If ‘Muhle’ sounds like an underrated German brand, that’s because it is. But the Muhle R41 Safety Razor is by no means unknown among wet shaving enthusiasts.

Made in Stützengrün, Saxony, Muhle’s blades are well crafted and its prices are fairly affordable. The marketing though is clearly classy and subtle. Check out their brand home page video to understand how devoted the firm is to its heritage.

The parent company, Hans-Jürgen Müller GmbH & Co. KG., likes to keep its manufacturing local and this small factory puts thousands of handcrafted and mass-manufactured grooming products annually. They’ve been around since 1945.

How’s the Muhle R41 safety razor really?

The brand quietly introduced a new version of their popular safety razor across Europe a few years back.

The Muhle R41’s latest edition is just as divisive as the first iteration. Either you love it or hate, there’s no in-between with this unique razor.

The latest version has a slightly larger head and base plate. Those two key differences are what make this a slight improvement over the older model.

The key differentiator between the two versions of the same razor is the exposure to the blade.

It’s an aggressive design that exposes more of the blade than your average safety razor. The head is a combination of open comb design and the scalloped safety bar design, which is unusual but highly effective. It’s meant to give you a closer shave, and you can get deeper to the roots than with any other razor.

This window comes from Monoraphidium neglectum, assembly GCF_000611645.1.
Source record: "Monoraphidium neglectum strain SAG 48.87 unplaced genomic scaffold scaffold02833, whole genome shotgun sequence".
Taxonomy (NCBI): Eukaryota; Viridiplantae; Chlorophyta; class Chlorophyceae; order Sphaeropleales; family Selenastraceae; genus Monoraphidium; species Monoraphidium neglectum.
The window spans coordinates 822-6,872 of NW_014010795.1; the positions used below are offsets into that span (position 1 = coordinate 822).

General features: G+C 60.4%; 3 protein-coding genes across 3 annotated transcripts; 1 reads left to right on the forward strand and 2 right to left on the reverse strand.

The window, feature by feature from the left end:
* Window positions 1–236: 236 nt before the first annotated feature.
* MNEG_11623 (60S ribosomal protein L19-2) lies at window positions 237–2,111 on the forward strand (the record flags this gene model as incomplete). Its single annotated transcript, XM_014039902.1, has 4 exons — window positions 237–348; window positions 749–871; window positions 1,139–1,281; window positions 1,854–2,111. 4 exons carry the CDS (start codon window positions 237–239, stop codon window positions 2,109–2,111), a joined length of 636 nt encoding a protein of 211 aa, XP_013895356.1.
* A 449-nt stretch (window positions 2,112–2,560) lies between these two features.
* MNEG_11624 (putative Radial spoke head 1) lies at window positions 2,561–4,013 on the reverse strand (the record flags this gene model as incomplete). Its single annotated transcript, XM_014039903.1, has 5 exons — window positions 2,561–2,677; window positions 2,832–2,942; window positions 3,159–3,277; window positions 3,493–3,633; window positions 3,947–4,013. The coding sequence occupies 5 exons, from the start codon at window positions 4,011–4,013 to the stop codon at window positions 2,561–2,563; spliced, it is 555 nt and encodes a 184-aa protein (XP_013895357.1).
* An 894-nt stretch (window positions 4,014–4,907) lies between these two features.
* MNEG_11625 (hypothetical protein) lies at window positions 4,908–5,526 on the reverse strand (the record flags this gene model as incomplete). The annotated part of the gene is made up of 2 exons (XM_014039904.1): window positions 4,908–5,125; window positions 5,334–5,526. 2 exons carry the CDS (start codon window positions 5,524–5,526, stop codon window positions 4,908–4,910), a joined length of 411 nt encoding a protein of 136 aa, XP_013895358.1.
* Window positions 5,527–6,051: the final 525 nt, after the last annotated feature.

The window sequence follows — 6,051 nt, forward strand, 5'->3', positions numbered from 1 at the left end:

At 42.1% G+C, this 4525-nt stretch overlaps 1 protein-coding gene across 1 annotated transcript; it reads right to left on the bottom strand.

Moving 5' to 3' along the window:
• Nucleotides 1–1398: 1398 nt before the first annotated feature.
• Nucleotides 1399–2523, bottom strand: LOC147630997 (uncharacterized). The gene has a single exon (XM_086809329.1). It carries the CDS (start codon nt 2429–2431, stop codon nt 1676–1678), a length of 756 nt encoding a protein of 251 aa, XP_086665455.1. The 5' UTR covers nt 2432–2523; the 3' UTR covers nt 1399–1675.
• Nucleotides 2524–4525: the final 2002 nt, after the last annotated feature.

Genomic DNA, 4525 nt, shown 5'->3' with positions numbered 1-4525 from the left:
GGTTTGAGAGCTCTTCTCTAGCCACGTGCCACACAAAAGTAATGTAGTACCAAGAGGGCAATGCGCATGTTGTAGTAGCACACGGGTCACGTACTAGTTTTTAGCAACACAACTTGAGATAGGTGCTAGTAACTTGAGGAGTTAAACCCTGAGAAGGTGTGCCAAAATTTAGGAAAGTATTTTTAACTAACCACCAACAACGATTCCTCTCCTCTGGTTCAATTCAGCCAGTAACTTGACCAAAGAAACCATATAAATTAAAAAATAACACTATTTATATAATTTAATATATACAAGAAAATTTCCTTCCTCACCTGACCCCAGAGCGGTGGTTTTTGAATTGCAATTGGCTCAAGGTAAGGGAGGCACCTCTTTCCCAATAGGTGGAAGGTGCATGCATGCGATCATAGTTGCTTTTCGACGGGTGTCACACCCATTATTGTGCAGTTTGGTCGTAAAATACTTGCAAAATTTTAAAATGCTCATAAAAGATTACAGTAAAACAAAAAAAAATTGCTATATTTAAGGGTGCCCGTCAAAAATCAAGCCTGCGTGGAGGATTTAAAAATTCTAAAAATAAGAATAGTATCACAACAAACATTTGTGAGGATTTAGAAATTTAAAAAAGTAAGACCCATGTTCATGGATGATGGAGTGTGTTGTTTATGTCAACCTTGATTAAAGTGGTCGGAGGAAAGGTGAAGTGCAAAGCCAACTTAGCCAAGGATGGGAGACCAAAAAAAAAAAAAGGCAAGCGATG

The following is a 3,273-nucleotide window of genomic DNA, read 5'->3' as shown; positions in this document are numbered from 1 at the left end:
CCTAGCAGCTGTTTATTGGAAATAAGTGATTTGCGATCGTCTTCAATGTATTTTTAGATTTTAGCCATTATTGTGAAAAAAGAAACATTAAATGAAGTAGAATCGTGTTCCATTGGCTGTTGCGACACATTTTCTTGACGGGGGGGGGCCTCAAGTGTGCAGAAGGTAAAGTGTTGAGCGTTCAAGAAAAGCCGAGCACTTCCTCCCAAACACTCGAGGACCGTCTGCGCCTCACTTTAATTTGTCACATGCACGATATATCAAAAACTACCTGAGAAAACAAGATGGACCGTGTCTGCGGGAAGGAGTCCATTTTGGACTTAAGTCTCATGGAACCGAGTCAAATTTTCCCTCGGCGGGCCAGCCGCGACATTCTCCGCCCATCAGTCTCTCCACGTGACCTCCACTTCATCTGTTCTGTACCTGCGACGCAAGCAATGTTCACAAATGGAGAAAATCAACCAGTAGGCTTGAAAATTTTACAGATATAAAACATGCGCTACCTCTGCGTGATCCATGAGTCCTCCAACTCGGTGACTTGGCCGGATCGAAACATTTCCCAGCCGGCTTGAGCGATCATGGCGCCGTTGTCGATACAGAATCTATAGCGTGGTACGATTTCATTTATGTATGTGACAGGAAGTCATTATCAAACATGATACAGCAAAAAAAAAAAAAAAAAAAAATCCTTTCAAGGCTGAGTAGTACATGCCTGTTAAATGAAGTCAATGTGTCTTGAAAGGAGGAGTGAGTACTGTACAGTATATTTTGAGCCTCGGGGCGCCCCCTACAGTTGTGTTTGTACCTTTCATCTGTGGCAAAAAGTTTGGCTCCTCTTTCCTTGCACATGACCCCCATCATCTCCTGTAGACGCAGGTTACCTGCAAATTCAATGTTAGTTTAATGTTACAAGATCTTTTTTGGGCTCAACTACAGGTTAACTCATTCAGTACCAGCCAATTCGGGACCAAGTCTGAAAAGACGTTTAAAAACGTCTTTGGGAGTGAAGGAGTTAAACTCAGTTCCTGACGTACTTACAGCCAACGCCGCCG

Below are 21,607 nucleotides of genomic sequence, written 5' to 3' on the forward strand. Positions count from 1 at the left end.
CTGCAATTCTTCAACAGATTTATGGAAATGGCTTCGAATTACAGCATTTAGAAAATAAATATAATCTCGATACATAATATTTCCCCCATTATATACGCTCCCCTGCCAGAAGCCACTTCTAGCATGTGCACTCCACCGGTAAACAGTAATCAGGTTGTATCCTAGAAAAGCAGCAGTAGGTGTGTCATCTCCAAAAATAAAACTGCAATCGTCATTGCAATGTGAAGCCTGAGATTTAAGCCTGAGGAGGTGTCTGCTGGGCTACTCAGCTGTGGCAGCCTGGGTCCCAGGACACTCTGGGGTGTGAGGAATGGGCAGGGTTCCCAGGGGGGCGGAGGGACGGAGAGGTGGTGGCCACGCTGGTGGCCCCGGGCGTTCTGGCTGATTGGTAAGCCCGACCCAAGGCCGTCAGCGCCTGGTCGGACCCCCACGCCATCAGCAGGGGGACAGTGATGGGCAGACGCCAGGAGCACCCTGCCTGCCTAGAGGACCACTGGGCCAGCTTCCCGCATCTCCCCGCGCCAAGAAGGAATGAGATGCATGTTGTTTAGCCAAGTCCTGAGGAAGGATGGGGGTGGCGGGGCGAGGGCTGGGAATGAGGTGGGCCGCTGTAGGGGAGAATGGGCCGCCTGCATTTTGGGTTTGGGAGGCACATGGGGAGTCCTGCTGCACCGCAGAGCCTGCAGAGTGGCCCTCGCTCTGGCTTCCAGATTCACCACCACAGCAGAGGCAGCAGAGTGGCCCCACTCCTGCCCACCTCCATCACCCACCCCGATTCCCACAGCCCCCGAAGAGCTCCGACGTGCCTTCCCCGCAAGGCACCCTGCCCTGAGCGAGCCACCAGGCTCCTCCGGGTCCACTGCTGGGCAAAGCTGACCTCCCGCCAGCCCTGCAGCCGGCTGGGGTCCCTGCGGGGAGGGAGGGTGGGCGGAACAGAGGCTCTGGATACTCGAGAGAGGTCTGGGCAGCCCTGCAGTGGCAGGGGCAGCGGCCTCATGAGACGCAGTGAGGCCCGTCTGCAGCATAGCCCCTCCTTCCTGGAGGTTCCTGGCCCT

With fewer passes over the skin you’ll likely get a shave close enough to last longer than with your regular shaving razor.

But some might argue it takes away the ‘safety’ from safety razors.

Even though the latest version slightly reduces the exposure of the blade, the R41 is still considered the most out-of-the-box safety razor on the market now.

Many wet shavers had a bad experience with the older version and will be skeptical of the new one despite the design improvements.

The top cap has been expanded from 18mm to 20mm. The body modifications allow the blade to be held tightly in place. This means the blade has no headroom to flex while you scrape it across your skin. That’s surely an improvement, seeing as how dangerous blade flex can be.

In my opinion, using this razor involves a learning curve.

You need to get the technique and pressure just right to make the design work for you. You also need a certain type of skin for the blade to work best. If your technique is off or your skin too sensitive, I’d suggest you stay away from this.

Perhaps go for a more mainstream Merkur 180, 34c HD or Edwin Jagger DE89 instead. This way you minimize the chances of razor burn, nicks and cuts.

But for experienced wet shavers who like a finely tuned shaving tool, this is the one to get.

The designers do not compromise on quality. The Chrome-plated body used for this version is sturdy and really high-quality. It feels strong but lightweight.

The whole thing is a little over 2 ounces or 62 grams.